Now a sophomore, Rees has been called upon again to change Irish fortunes following a sloppy 0-1 start.
"We're going to start Tommy Rees. Tommy was very productive in the second half and he'll get a chance to start against Michigan," said Notre Dame head coach Brian Kelly at his weekly Tuesday press conference.
The expectation for Rees, as it was with Crist when the latter was named Kelly's starter in mid-August, is to start the remainder of the season. But at the game's most high-profile position, nothing is given.
"Nobody wants to go in and change quarterbacks each and every week," Kelly said. "That's just not the way you play this game. Our hopes are Tommy is productive and can play at a high level week in and week out. He's got a pretty good resume: 4-0 as a starter and he's come off the bench twice and played well in those circumstances."
Rees' career numbers as a starter include eight touchdown passes and four interceptions. In his two main backup stints – nearly a full-game vs. Tulsa in 2010 and the second half of Saturday's loss to South Florida – Rees fired a combined six touchdown strikes with five interceptions, totaling an astounding 630 passing yards in just six quarters.
(Of note: He also threw an interception in his first career pass – thrown to the fray off the bench for two snaps last September vs. Michigan.)
Kelly reiterated today that the decision to replace Crist wasn't easy, but necessary nonetheless.
"Those aren't easy decisions because they impact so many things that you're doing," Kelly said of replacing a starting quarterback. "It's very difficult but I felt it needed to be addressed.
"We believe Tommy is capable of leading this football team just as I believe Dayne is capable," Kelly continued. "Let's keep it in perspective now: the quarterback gets way too much blame and gets way too much credit. I think we all know that. Dayne Crist didn't have a lot of help Saturday. Unfortunately it falls on the quarterback as the leader to be productive. That's why we made the decision."
Rees embraced the leadership role early in his football career – earning the role midstream as a 15-year-old high school sophomore in 2007.
"I think as a quarterback you have to be a leader and as long as I've been playing sports I've always prepared myself as a leader," Rees said in an impromptu meeting with the media Tuesday afternoon. "That's something I think that comes natural to some guys, but the best way to gain respect of your teammates is to go out there and play well so they know they can count on you. If you can continue to do that, you'll gain respect."
Rees has already earned that respect at the college level. Still, his continued starting status is pending production.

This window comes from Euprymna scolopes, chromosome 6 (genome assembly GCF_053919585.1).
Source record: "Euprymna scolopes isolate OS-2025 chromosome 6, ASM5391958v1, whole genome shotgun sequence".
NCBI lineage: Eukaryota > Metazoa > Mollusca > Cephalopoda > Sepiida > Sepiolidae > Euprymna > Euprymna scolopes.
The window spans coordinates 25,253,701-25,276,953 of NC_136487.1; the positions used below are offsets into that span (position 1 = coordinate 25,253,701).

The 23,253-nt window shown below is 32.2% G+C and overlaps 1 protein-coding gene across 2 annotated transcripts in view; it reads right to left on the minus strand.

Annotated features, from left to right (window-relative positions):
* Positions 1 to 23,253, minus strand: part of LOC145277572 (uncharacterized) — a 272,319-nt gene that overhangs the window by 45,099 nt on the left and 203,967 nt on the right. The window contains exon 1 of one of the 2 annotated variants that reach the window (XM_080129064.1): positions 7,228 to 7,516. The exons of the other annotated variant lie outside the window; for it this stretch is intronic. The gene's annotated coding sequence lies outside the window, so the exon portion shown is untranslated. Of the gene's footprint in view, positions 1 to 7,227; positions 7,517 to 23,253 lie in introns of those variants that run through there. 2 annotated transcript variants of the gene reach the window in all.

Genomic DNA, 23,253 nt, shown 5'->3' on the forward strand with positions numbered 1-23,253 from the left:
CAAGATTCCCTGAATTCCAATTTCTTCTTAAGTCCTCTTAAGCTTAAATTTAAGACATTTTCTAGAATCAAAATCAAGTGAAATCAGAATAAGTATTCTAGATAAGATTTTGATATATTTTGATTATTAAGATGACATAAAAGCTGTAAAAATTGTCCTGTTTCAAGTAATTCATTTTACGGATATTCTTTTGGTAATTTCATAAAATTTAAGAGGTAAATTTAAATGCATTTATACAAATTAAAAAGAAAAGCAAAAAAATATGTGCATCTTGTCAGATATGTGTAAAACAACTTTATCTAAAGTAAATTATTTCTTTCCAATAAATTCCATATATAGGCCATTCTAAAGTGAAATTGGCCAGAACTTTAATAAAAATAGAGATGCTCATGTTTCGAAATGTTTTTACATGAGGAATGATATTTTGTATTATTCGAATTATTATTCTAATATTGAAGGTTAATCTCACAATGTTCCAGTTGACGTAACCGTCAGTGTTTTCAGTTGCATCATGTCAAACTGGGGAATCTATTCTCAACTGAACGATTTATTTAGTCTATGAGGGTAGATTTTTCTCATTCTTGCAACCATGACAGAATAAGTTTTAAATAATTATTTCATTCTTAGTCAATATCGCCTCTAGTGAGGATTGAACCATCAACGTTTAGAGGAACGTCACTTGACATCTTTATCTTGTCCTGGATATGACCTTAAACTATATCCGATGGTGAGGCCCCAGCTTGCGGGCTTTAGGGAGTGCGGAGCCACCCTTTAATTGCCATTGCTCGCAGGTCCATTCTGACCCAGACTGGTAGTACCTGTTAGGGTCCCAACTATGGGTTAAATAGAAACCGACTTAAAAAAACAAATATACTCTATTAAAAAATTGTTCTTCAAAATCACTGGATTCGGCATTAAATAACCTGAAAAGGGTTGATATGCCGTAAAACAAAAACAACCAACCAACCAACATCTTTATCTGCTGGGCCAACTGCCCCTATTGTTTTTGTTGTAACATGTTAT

"He knows what I've told him," said Kelly of the possibility that Rees will be looking over his proverbial shoulder Saturday in Ann Arbor. "You have to be productive. If you're not productive, you should be looking over your shoulder. If you're a productive quarterback and you're doing the things we ask you to do, you should just go out there and play the game the way you know how to play."
Though the prevailing outside opinion is that Kelly's offense runs at a higher tempo and with a much crisper pace under Rees' control, the Irish head coach wasn't ready to admit that aspect of the game is at the root of Crist's occasional struggles.
"I'm not here to cover Dayne's butt; that's not my job," Kelly offered. "But he did some really good things and the offense comes pretty easy to him. The difference between being good and great sometimes is being decisive. Not whether you can process and understand, but decisiveness.
"When you look at the film and really break it down, Dayne did some really good things for us in the first half."
No stranger to high-profile venues and charged atmospheres, Rees' start Saturday in Ann Arbor marks the first game under the lights in the history of the Big House. A prime time ESPN audience awaits.
Rees' four previous starts occurred in the following historic environments: Notre Dame Stadium on Senior Day; prime time in Yankee Stadium vs. Army; prime time in the Los Angeles Coliseum vs. rival USC; and most recently, in the 77th Sun Bowl vs. former hated rival, Miami.
The Irish finished 4-0 in those contests.
"I think the way I prepare and the way I've been brought up playing football," said Rees, a coach's son. "As a quarterback you can't really let the emotions get the best of you. You have to keep level-headed and be poised for the 10 other guys on the team, so when things go wrong, they know they can turn to you and you'll have things under control.
"It's not something I think about too much."